JEFFERSON CITY, Mo. — A plan to allow certain military projects to qualify under the Missouri Works Program is getting another try in the legislature.
SB 2, from GOP Sen. Dan Hegeman, unanimously passed out of the Senate Seniors, Families, Veterans & Military Affairs Committee Wednesday morning. It allows tax credits to be awarded for certain military projects based on part-time and full-time civilian and military jobs created by the project.
During Wednesday’s committee hearing, Hegeman said this change would greatly impact the 139th Airlift Wing in St. Joseph, bringing about 106 positions to the base. Only seven would be full-time jobs, but Hegeman said the people working in the part-time positions would also likely maintain full-time positions elsewhere in the community.
Proponents also said this legislation would make Missouri look better in applications to the Air Force secretary.
Housed under the Department of Economic Development, the Missouri Works Program assists businesses through tax credits or withholdings in order to promote expansion, job creation, and equipment purchases.
SB 2 passed 6-0 out of committee on the same day it was heard.
The legislation is similar to a larger bill vetoed by Gov. Mike Parson last year, but the hope among supporters is that the governor will sign this standalone provision this go-round.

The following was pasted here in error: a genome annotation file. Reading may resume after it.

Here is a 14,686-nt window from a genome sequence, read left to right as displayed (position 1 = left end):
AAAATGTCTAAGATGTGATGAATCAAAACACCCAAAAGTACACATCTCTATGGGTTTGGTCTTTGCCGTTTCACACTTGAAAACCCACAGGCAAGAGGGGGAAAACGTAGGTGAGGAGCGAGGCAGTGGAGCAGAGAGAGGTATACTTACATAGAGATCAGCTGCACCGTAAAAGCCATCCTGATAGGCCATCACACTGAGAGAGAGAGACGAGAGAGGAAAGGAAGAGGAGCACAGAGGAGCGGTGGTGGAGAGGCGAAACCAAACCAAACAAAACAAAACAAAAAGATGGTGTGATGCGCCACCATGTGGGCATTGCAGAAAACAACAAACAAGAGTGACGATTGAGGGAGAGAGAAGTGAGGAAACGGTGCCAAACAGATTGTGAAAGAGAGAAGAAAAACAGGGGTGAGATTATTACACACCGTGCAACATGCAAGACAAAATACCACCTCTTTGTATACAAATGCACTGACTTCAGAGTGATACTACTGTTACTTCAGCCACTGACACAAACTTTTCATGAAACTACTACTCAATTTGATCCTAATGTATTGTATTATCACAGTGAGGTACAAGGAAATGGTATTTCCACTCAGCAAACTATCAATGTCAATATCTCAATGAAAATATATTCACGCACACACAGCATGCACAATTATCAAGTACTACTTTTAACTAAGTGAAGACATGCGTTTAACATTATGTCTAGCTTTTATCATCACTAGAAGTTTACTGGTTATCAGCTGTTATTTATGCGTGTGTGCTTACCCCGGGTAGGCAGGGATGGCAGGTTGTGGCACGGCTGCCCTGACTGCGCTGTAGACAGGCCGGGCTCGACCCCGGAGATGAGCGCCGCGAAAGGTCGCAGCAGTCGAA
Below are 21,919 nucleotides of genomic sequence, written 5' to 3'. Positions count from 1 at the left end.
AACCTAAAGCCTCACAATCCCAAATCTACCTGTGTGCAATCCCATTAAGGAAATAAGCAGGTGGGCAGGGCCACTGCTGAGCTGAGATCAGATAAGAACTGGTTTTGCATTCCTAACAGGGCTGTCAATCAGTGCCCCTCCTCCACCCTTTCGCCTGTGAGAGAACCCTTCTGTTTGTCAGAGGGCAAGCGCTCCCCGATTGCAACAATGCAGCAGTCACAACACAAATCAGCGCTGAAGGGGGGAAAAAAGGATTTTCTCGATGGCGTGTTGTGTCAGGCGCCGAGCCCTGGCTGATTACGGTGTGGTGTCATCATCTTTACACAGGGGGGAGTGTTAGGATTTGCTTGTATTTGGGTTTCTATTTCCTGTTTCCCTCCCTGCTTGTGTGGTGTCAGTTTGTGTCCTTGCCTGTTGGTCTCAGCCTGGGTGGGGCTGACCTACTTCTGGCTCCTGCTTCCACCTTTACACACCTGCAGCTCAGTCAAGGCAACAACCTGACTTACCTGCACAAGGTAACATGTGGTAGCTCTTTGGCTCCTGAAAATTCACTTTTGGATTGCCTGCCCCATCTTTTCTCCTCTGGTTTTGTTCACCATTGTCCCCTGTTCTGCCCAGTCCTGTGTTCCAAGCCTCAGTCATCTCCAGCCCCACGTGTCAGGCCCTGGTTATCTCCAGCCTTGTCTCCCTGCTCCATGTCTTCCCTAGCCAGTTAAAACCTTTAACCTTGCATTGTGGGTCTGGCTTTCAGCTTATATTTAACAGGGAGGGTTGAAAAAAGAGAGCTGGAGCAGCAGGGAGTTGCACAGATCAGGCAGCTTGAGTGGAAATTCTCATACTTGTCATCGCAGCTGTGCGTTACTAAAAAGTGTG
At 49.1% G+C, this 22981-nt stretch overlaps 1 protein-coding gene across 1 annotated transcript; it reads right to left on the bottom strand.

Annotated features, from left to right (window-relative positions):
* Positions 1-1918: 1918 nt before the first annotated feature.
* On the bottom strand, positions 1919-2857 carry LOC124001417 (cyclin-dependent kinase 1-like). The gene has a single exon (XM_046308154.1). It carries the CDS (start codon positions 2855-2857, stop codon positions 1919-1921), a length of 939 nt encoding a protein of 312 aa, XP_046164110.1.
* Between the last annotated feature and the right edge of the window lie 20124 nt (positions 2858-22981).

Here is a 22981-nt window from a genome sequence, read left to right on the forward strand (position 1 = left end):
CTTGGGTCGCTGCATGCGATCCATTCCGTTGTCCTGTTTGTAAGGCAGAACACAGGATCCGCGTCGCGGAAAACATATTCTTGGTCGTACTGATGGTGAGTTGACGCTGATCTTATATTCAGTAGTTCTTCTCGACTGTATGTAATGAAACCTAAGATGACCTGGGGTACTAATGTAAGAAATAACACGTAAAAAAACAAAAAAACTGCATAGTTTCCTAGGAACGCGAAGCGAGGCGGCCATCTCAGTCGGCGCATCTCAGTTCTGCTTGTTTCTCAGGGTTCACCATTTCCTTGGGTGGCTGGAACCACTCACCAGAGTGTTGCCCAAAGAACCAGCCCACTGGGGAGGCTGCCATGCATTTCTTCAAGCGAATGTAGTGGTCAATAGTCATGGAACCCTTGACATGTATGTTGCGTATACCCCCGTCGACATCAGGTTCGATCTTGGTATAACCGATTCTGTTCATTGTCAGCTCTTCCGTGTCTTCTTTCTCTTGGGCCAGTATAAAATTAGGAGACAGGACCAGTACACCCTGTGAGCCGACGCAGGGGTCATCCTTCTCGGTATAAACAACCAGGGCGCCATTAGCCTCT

Parson nixed SB 718 in July, legislation that was then sponsored by Sen. Bill White and included a variety of provisions on military service members and families, including the creation of a program to assist with legal counsel and the inclusion of surviving spouses in the merit system.
In his veto letter, Parson said the bill would have required a constitutional amendment in order to create a new department, known as the Department of Military Forces, given that the constitution allows for 15 state departments.
But he also expressed concern at the time over the allowance of part-time jobs in the Missouri Works Program.
“One of the primary goals of economic development incentive programs is to provide meaningful and gainful employment to citizens, and to encourage and support full-time positions that benefit families for the long-term,” Parson said “Inclusion of part-time jobs without further requirements or definitions adversely impacts and dilutes these existing programs.”
A spokeswoman for the governor said he will “carefully review the bill once it reaches his desk.”
Kaitlyn Schallhorn is the editor of The Missouri Times. She joined the newspaper in early 2019 after working as a reporter for Fox News in New York City.
Throughout her career, Kaitlyn has covered political campaigns across the U.S., including the 2016 presidential election, and humanitarian aid efforts in Africa and the Middle East.
She is a native of Missouri who studied journalism at Winthrop University in South Carolina. She is also an alumna of the National Journalism Center in Washington, D.C.
Contact Kaitlyn at firstname.lastname@example.org.